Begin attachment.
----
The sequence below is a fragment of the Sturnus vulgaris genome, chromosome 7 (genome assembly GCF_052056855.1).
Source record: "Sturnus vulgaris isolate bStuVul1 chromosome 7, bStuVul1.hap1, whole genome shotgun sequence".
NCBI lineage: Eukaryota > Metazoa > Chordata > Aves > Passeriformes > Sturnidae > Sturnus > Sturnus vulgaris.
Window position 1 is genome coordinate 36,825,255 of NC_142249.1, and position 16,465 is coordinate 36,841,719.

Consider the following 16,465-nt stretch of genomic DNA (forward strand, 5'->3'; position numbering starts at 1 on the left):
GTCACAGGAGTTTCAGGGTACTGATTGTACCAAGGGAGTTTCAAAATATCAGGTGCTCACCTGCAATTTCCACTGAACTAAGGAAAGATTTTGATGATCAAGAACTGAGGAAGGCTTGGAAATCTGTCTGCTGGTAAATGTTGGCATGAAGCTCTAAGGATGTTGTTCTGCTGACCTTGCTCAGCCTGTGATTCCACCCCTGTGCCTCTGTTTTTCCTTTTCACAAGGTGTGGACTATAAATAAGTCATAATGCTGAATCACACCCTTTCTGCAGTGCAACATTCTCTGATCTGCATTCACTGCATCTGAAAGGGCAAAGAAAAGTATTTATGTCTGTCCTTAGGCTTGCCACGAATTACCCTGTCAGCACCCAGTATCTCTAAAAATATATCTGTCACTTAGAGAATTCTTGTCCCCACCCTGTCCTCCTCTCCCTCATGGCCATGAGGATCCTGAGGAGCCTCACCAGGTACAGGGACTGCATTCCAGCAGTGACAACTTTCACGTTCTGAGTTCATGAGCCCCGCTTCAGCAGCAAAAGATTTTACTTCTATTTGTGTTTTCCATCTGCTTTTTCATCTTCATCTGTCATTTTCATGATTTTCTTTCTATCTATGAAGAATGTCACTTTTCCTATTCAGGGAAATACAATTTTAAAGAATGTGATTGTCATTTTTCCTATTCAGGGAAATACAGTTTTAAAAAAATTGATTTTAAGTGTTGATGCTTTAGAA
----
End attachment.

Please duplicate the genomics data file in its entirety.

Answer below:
The sequence below is a fragment of the Sturnus vulgaris genome, chromosome 7 (genome assembly GCF_052056855.1).
Source record: "Sturnus vulgaris isolate bStuVul1 chromosome 7, bStuVul1.hap1, whole genome shotgun sequence".
NCBI lineage: Eukaryota > Metazoa > Chordata > Aves > Passeriformes > Sturnidae > Sturnus > Sturnus vulgaris.
Window position 1 is genome coordinate 36,825,255 of NC_142249.1, and position 16,465 is coordinate 36,841,719.

Consider the following 16,465-nt stretch of genomic DNA (forward strand, 5'->3'; position numbering starts at 1 on the left):
GTCACAGGAGTTTCAGGGTACTGATTGTACCAAGGGAGTTTCAAAATATCAGGTGCTCACCTGCAATTTCCACTGAACTAAGGAAAGATTTTGATGATCAAGAACTGAGGAAGGCTTGGAAATCTGTCTGCTGGTAAATGTTGGCATGAAGCTCTAAGGATGTTGTTCTGCTGACCTTGCTCAGCCTGTGATTCCACCCCTGTGCCTCTGTTTTTCCTTTTCACAAGGTGTGGACTATAAATAAGTCATAATGCTGAATCACACCCTTTCTGCAGTGCAACATTCTCTGATCTGCATTCACTGCATCTGAAAGGGCAAAGAAAAGTATTTATGTCTGTCCTTAGGCTTGCCACGAATTACCCTGTCAGCACCCAGTATCTCTAAAAATATATCTGTCACTTAGAGAATTCTTGTCCCCACCCTGTCCTCCTCTCCCTCATGGCCATGAGGATCCTGAGGAGCCTCACCAGGTACAGGGACTGCATTCCAGCAGTGACAACTTTCACGTTCTGAGTTCATGAGCCCCGCTTCAGCAGCAAAAGATTTTACTTCTATTTGTGTTTTCCATCTGCTTTTTCATCTTCATCTGTCATTTTCATGATTTTCTTTCTATCTATGAAGAATGTCACTTTTCCTATTCAGGGAAATACAATTTTAAAGAATGTGATTGTCATTTTTCCTATTCAGGGAAATACAGTTTTAAAAAAATTGATTTTAAGTGTTGATGCTTTAGAA